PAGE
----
Friday, November 29, 2019
From Page To Screen: My Washington Times Review Of 'The Big Book Of Reel Murders'
The Washington Times ran my review of The Big Book of Reel Murders: Stories That Inspired Great Crime Films.
Almost as much as I love novels and short stories, I love films, especially crime films.
Throughout my life I’ve watched many good films that led me to read the novels or short stories that the films were based on. Likewise, I’ve also gone to see films that were based on novels and short stories I’ve read and enjoyed.
Delving behind the movie theater’s curtain, as it were, “The Big Book of Reel Murders: Stories That Inspired Great Crime Films” offers a collection of fine short stories that were later made into classic crime films. The book is edited by Otto Penzler, who previously edited other books in “The Big Book” series. Mr. Penzler knows crime stories. In addition to being an editor, he is the president of MysteriousPress.com and the owner of the Mysterious Bookshop in New York City.
In “The Big Book of Reel Murders” he has selected a good variety of stories from well-known writers, as well as some writers that are not as well-known by today’s readers. From Robert Louis Stevenson’s story that was the basis for “The Body Snatchers” film, to Aldous Huxley’s story that was the basis for “A Woman’s Vengeance,” Mr. Penzler offers notes on the film adaptations and the accompanying stories.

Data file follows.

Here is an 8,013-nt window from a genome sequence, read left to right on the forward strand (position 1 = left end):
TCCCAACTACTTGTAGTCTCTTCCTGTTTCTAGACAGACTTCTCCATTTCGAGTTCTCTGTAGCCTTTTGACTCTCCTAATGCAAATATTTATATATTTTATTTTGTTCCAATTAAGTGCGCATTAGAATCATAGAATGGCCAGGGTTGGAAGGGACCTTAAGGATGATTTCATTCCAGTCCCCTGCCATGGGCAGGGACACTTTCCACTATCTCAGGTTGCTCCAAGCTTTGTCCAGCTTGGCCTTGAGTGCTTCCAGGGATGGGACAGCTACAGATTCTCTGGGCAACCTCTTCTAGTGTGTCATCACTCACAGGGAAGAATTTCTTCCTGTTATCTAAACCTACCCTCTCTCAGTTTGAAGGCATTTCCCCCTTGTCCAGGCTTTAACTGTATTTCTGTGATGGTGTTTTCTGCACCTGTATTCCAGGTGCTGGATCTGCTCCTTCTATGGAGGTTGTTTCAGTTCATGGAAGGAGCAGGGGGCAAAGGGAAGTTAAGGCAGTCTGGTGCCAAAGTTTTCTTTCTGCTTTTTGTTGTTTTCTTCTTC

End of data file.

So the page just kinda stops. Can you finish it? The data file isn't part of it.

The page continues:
“The history of motion pictures is closely intertwined with mystery, crime, suspense, espionage, and detective fiction,” Mr. Penzler writes in his introduction to the stories. “Crime is a greater motivating factor in motion pictures than any other — even love — and audiences delight in seeing the criminal confronted and defeated on the silver screen.
“The detective, whether amateur sleuth, official crime fighter, private eye, or espionage agent, is a necessary component of these narratives. These (mostly) heroic figures have had a rich life in films, and this volume barely scratches the surface as it focuses on a single literary form, the short story.”
You can read the rest of the review via the below link: